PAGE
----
This, says Hanson, can pose problems, because it means using regulatory “tools to do jobs they weren’t necessarily intended to do.” For example, because nanoparticles are so small and behave so differently than larger particles, equipment that would ordinarily be used to clean up an indoor spill or protect workers from inhaling particles won’t necessarily work on them. Similarly, nanomaterials’ size means they can’t be treated as other environmental contaminants might be in terms of pollution prevention. At the same time, assumptions about how chemicals will behave once in products won’t necessarily apply to nanomaterials. Currently, there is “a growing concern about the lack of environmental health and safety data,” says the EPA.
Simply put, we don’t know enough about nanomaterials to know if standard health and safety measures will be effective or if we’re asking the right questions about these new materials to make sure they will be used safely.
The lack of regulations requiring labeling or other listing of these materials also means the US is without any official inventory of products containing nanomaterials. Currently, the most comprehensive catalog in terms of product categories is one compiled by the Project on Emerging Nanotechnologies, a joint initiative of the Pew Charitable Trusts and the Woodrow Wilson International Center. Another database of products containing nanomaterials was recently launched by the Center for Food Safety and focuses on food and food-contact products. Some of the products listed in both of these inventories make explicit claims for their nanotechnology—such as carbon nanofiber materials in sports gear, or nanosilver used as an antimicrobial agent in clothing or food containers—but others do not.
“This makes it a confusing situation for consumers,” says Wilson Center Science and Technology Innovation Program senior associate Todd Kuiken. And says Kuiken, it’s very possible that a company may not know the details of the nanotechnology used in its products since it may have purchased ingredients or other components for which full details of proprietary formulas or technology may not have been disclosed. This also adds to the difficulty in understanding these products’ potential environmental and health impacts.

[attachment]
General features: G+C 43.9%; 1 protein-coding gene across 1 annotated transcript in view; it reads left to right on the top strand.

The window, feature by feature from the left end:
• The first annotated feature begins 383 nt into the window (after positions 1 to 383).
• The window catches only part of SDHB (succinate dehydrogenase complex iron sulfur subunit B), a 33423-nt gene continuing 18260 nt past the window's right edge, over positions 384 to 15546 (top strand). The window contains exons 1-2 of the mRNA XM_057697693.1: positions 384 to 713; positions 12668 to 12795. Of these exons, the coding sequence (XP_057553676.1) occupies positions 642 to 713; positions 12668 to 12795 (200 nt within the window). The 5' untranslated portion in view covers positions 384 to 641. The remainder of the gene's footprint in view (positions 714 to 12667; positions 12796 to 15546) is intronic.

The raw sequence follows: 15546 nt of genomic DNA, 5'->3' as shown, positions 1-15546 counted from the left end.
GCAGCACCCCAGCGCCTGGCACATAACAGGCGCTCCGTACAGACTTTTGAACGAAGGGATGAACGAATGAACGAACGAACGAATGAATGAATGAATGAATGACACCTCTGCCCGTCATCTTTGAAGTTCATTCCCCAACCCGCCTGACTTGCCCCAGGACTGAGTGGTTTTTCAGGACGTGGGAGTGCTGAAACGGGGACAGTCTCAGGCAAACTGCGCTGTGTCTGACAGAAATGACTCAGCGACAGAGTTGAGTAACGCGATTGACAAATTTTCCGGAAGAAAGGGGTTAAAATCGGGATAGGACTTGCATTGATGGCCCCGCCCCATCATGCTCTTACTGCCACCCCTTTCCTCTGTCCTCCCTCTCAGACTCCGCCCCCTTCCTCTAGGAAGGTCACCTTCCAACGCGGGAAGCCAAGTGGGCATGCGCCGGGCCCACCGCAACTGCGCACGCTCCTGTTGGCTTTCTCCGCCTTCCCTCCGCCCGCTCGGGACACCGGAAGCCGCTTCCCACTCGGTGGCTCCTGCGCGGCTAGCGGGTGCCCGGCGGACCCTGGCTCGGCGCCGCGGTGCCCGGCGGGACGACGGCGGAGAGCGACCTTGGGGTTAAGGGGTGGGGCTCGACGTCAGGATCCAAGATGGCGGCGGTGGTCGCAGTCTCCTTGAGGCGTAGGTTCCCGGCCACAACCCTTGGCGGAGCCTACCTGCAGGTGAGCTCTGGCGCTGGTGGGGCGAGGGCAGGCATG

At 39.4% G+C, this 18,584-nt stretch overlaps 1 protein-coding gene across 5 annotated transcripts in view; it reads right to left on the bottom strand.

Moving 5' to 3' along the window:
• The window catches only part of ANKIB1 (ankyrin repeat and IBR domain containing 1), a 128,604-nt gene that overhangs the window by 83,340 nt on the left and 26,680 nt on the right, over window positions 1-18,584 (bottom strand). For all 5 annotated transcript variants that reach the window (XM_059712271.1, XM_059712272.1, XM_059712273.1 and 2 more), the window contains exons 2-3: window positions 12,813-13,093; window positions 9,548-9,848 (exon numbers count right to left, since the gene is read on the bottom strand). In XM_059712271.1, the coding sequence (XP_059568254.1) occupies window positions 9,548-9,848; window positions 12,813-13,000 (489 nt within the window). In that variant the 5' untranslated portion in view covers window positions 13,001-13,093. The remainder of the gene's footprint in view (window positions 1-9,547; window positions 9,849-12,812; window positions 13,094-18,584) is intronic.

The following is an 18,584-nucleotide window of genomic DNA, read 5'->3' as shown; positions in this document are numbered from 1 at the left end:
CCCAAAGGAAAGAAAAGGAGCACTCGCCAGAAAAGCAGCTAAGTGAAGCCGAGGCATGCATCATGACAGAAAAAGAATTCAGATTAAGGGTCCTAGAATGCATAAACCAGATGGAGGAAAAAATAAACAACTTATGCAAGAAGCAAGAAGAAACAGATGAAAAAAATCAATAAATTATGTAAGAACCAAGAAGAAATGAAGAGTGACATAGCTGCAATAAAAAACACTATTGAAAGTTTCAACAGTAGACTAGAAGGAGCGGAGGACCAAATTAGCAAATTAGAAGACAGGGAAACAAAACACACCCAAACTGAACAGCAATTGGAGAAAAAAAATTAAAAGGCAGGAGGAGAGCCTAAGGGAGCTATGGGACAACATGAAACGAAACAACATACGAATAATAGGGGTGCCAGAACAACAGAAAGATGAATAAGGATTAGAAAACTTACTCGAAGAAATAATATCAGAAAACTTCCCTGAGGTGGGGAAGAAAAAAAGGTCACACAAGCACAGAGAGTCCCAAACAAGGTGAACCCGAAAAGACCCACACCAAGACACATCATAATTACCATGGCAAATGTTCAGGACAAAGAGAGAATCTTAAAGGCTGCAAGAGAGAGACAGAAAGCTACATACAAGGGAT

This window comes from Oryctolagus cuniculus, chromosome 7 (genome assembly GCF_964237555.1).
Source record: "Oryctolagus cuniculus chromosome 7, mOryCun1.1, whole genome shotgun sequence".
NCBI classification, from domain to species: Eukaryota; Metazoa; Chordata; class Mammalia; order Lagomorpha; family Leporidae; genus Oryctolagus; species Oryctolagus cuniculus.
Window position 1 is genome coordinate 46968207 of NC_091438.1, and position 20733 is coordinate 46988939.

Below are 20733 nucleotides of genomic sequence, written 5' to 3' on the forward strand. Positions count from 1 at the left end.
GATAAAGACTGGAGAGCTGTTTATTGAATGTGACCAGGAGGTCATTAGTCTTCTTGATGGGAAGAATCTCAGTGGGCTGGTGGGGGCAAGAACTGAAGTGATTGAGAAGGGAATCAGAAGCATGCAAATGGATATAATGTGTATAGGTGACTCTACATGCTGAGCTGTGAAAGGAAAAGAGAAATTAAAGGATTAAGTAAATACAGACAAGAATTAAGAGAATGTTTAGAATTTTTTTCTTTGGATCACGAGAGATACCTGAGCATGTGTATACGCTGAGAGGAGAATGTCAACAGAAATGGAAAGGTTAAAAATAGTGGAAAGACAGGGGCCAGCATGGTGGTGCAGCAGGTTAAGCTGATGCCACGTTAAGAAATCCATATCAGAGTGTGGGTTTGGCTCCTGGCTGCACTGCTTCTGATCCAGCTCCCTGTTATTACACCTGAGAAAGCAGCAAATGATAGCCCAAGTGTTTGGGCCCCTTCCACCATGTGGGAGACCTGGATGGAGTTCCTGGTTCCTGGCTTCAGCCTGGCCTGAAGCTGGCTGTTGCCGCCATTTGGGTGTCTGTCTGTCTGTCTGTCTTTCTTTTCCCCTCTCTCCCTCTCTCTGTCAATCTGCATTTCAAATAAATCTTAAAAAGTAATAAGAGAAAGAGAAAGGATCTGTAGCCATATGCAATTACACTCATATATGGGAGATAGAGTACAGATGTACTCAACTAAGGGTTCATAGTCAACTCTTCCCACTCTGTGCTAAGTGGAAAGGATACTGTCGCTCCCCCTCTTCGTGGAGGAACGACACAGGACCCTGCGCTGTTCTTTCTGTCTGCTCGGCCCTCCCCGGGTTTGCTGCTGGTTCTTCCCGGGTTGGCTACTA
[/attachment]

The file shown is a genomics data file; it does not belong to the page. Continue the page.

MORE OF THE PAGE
Environmental and consumer advocates say the EPA is not keeping close enough tabs on how nanomaterials are being used.
For example, the Center for Food Safety, Beyond Pesticides, Clean Production Action, Center for Environmental Health, and other groups filed suit against the agency asking it to regulate all uses of nanosilver as it would a pesticide or another antimicrobial chemical. Under existing regulations, the EPA is responsible for granting approval of materials that make antibacterial claims. So if a manufacturer explicitly says its food containers will “kill germs” or its fabric treatment will “destroy microbes,” these products are supposed to be registered with and individually approved by the EPA. But, claim the groups involved in the lawsuit, when it comes to products containing nanosilver, the EPA has failed to adequately enforce these regulations, allowing products containing nanosilver—but not making specific germ-killing claims—to be sold without EPA approval.